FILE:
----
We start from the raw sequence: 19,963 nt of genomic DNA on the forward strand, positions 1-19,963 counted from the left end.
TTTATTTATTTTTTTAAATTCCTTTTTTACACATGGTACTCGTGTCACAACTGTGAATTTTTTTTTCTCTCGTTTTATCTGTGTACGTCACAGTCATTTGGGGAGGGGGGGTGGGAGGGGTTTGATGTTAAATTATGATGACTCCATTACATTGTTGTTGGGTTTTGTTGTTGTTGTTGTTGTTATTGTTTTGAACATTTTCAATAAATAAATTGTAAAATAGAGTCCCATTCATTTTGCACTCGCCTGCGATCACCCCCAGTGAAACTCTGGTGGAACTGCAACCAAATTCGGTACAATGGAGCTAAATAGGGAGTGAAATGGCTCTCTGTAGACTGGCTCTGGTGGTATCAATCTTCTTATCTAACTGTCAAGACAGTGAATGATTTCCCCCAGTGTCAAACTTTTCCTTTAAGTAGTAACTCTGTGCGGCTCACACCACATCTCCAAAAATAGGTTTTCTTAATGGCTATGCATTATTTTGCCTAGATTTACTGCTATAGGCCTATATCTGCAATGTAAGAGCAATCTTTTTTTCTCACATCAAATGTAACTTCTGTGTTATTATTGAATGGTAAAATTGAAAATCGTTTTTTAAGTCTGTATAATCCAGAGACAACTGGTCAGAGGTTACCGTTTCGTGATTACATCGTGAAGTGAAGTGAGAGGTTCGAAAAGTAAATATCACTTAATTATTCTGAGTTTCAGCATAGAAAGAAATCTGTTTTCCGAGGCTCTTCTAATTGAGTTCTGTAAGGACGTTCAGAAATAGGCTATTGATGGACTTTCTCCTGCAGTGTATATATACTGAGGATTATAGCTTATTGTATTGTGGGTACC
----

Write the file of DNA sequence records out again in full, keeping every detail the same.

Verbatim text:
We start from the raw sequence: 19,963 nt of genomic DNA on the forward strand, positions 1-19,963 counted from the left end.
TTTATTTATTTTTTTAAATTCCTTTTTTACACATGGTACTCGTGTCACAACTGTGAATTTTTTTTTCTCTCGTTTTATCTGTGTACGTCACAGTCATTTGGGGAGGGGGGGTGGGAGGGGTTTGATGTTAAATTATGATGACTCCATTACATTGTTGTTGGGTTTTGTTGTTGTTGTTGTTGTTATTGTTTTGAACATTTTCAATAAATAAATTGTAAAATAGAGTCCCATTCATTTTGCACTCGCCTGCGATCACCCCCAGTGAAACTCTGGTGGAACTGCAACCAAATTCGGTACAATGGAGCTAAATAGGGAGTGAAATGGCTCTCTGTAGACTGGCTCTGGTGGTATCAATCTTCTTATCTAACTGTCAAGACAGTGAATGATTTCCCCCAGTGTCAAACTTTTCCTTTAAGTAGTAACTCTGTGCGGCTCACACCACATCTCCAAAAATAGGTTTTCTTAATGGCTATGCATTATTTTGCCTAGATTTACTGCTATAGGCCTATATCTGCAATGTAAGAGCAATCTTTTTTTCTCACATCAAATGTAACTTCTGTGTTATTATTGAATGGTAAAATTGAAAATCGTTTTTTAAGTCTGTATAATCCAGAGACAACTGGTCAGAGGTTACCGTTTCGTGATTACATCGTGAAGTGAAGTGAGAGGTTCGAAAAGTAAATATCACTTAATTATTCTGAGTTTCAGCATAGAAAGAAATCTGTTTTCCGAGGCTCTTCTAATTGAGTTCTGTAAGGACGTTCAGAAATAGGCTATTGATGGACTTTCTCCTGCAGTGTATATATACTGAGGATTATAGCTTATTGTATTGTGGGTACC